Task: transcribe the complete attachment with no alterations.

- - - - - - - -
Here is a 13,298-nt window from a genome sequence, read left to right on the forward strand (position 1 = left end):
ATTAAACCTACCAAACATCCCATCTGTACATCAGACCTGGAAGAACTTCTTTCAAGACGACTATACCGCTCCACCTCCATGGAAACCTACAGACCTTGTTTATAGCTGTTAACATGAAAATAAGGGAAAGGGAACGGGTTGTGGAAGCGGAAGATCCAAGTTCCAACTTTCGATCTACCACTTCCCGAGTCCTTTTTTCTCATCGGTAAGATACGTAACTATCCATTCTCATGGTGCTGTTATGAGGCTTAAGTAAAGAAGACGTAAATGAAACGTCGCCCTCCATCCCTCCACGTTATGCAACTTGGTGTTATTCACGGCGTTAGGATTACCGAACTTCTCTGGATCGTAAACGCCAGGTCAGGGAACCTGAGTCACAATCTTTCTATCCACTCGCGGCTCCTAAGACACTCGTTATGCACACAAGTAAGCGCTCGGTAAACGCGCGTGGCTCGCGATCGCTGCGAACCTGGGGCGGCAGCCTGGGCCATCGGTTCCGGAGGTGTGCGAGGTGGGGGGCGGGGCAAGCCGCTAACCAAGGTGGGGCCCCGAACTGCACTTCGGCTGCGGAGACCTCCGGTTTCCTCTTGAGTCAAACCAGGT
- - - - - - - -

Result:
Here is a 13,298-nt window from a genome sequence, read left to right on the forward strand (position 1 = left end):
ATTAAACCTACCAAACATCCCATCTGTACATCAGACCTGGAAGAACTTCTTTCAAGACGACTATACCGCTCCACCTCCATGGAAACCTACAGACCTTGTTTATAGCTGTTAACATGAAAATAAGGGAAAGGGAACGGGTTGTGGAAGCGGAAGATCCAAGTTCCAACTTTCGATCTACCACTTCCCGAGTCCTTTTTTCTCATCGGTAAGATACGTAACTATCCATTCTCATGGTGCTGTTATGAGGCTTAAGTAAAGAAGACGTAAATGAAACGTCGCCCTCCATCCCTCCACGTTATGCAACTTGGTGTTATTCACGGCGTTAGGATTACCGAACTTCTCTGGATCGTAAACGCCAGGTCAGGGAACCTGAGTCACAATCTTTCTATCCACTCGCGGCTCCTAAGACACTCGTTATGCACACAAGTAAGCGCTCGGTAAACGCGCGTGGCTCGCGATCGCTGCGAACCTGGGGCGGCAGCCTGGGCCATCGGTTCCGGAGGTGTGCGAGGTGGGGGGCGGGGCAAGCCGCTAACCAAGGTGGGGCCCCGAACTGCACTTCGGCTGCGGAGACCTCCGGTTTCCTCTTGAGTCAAACCAGGT